Four of the five vocal opponents are on the Sierra Curtis Neighborhood Association board of directors and several of the project opponents write for the neighborhood newspaper, “The Viewpoint.” Three of the five opponents are attorneys. With the Curtis Park neighborhood made up of 2,500 households, and neighboring Land Park with 7,000 households, the neighborhood association should take a poll of the area if they are truly interested in taking the pulse, in order to sincerely represent the neighborhood. The Land Park Neighborhood Association offered support for the project as well as some suggestions.
Ironically, when the need for multi-family low-cost housing came up, the opponents of the project insisted that the low-cost housing be removed from the original prominent locations nearest Curtis Park, and placed instead, in the rear of the development by the railroad tracks, demonstrating that their involvement is not for the greater good, but instead the Not-In-My-Backyard attitude – living in lowcost housing and riding the bus is good for other people.
Petrovich has made clear that while he has a great deal of time, money and emotions invested in this project, it is already zoned industrial. Opponents disingenuously have tried to claim that he threatened to rezone it industrial and build warehouses on the land. If the land does not become a lovely, welcoming neighborhood, it still needs to have the toxic dirt removed and something eventually built, and no developer or city can afford to put another park on land that can generate income and property taxes. There are already two large parks in the vicinity – William Land Park and Curtis Park.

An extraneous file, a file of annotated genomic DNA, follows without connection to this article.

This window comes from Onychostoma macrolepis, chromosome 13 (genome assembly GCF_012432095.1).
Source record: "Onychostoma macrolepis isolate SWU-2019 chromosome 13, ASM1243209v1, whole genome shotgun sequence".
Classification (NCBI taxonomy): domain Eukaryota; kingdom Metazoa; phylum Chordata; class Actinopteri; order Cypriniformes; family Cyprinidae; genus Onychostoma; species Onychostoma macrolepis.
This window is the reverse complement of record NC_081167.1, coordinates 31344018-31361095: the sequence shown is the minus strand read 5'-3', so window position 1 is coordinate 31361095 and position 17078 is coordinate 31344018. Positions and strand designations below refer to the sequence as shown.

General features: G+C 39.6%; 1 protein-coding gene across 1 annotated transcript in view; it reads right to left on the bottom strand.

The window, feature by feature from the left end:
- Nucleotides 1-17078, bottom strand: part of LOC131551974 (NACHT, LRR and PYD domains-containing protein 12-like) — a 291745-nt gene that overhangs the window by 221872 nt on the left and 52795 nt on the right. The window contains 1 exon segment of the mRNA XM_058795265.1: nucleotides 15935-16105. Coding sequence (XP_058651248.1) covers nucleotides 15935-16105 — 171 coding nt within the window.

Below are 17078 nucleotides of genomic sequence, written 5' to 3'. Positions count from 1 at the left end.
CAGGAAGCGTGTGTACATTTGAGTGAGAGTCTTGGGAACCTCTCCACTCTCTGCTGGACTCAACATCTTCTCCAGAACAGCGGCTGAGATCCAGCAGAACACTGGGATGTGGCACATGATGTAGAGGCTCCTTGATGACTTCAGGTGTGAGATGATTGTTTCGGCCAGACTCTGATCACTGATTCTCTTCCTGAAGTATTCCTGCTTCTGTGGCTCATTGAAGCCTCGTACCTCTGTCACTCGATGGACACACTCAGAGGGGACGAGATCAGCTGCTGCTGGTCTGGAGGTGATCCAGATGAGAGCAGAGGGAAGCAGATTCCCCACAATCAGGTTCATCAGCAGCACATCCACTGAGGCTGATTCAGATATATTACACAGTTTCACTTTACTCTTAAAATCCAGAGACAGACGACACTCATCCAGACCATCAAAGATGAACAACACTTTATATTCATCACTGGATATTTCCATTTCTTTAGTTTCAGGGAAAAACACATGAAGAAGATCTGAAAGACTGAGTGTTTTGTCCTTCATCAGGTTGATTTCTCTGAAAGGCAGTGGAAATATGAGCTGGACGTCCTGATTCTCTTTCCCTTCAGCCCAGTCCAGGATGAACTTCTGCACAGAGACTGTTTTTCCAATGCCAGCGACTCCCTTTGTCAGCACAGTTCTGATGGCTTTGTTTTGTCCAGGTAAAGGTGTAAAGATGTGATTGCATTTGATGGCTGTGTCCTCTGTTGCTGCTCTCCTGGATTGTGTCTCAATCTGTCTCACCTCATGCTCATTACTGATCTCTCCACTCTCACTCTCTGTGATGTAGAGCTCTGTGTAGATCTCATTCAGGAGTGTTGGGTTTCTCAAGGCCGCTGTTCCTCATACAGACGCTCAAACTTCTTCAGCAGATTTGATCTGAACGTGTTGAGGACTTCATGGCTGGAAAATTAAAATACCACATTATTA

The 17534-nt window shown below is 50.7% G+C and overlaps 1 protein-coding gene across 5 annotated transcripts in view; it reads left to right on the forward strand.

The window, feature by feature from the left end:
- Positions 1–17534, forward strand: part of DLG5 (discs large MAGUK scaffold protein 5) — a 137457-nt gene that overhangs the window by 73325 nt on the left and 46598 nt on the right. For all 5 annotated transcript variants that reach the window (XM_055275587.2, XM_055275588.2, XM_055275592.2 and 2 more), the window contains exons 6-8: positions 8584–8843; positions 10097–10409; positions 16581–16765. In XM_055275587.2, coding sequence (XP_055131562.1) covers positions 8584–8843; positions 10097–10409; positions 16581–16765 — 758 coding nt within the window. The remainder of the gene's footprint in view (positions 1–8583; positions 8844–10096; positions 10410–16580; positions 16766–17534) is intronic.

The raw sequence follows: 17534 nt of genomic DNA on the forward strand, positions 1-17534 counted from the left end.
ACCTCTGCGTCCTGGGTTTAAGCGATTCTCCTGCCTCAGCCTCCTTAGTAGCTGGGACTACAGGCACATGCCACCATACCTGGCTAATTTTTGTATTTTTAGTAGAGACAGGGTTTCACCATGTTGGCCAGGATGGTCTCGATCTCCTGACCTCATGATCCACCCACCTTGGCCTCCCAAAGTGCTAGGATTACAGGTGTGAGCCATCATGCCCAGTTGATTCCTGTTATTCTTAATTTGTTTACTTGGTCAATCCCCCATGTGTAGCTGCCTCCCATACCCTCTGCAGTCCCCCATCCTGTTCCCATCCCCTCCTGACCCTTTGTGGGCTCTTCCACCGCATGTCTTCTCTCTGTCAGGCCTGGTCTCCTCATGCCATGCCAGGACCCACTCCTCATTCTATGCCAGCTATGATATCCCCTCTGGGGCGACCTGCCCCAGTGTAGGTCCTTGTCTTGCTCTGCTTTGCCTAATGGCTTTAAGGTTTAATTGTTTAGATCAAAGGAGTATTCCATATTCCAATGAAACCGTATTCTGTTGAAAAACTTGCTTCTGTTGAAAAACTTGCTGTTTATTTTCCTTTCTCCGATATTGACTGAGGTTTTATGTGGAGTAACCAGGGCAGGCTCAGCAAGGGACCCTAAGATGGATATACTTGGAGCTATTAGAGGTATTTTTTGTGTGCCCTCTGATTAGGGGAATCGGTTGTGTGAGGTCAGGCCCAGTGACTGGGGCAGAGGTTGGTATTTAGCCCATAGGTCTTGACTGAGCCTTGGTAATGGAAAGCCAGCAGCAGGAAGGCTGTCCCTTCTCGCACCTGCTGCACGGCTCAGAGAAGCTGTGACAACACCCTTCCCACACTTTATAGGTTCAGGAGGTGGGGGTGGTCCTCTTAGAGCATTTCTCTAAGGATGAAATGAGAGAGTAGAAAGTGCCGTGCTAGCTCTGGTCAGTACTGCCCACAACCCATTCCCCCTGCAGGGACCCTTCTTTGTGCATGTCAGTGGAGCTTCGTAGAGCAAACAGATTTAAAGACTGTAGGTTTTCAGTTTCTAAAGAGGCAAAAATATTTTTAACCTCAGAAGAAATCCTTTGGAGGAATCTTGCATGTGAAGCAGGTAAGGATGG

The city requires that a certain percentage of high density and low income or senior housing be built into all projects of this scale. Petrovich has melded the city’s requirements, neighbor input as well as his own, to come up with a project that appears to have a good balance. But a few Curtis Park activists could still chase away this developer, leaving behind the unsightly toxic wasteland, ripe for any national developer specializing in big box stores or warehouses.
Prudent planning, review is best for Curtis Park Village Project
By ROSANNA HERBER
Editor’s Note: Rosanna Herber is the president of the Sierra Curtis Neighborhood Association. SCNA represents more than 2,500 households in the historic Curtis Park neighborhood located just south of downtown Sacramento. Visit the group’s Web site at http://www.sierra2.org/.
It’s decision time for Curtis Park Village. The proposed development on the 72-acre parcel between Land Park and Curtis Park is the City’s best opportunity to see a forward-looking, state of the art, infill development that will endure for the next 50 years. The project application is going to the Planning Commission on February 25 and to the Council on April 1. The Sierra Curtis Neighborhood Association (SCNA) is eager to see the development go forward, but not without first making sure the surrounding neighborhoods get a fair deal from the developer. Issues related to toxics, design and traffic must be addressed before the projects approved.
The December editorial by Katy Grimes “Not in my backyard – Curtis Park Village Project derailed?” left me wondering if Grimes had read the project application. Grimes wrote “the proposed development appears to have all of the necessary elements that concerned citizens say they want:: a mixed use project…offering a pedestrian footbridge to connect the neighborhoods and City College…no big box stores…a health club…240 affordable, subsidized multi-family housing units…all utilizing a design that integrates with architecture in the surrounding neighborhoods.”
Sounds beautiful, right? But, read the project application. It does not include a pedestrian footbridge to City College. Only bus service is proposed between City College and the commercial area. It’s unrealistic to expect students and faculty who drive to the campus to take bus service to the commercial area to purchase food or services. It is more logical they would either drive their cars or walk over the pedestrian bridge. The lack of an overcrossing is a serious flaw that must be corrected. We need the Council to put the pedestrian bridge back into the project and get federal dollars to pay for it.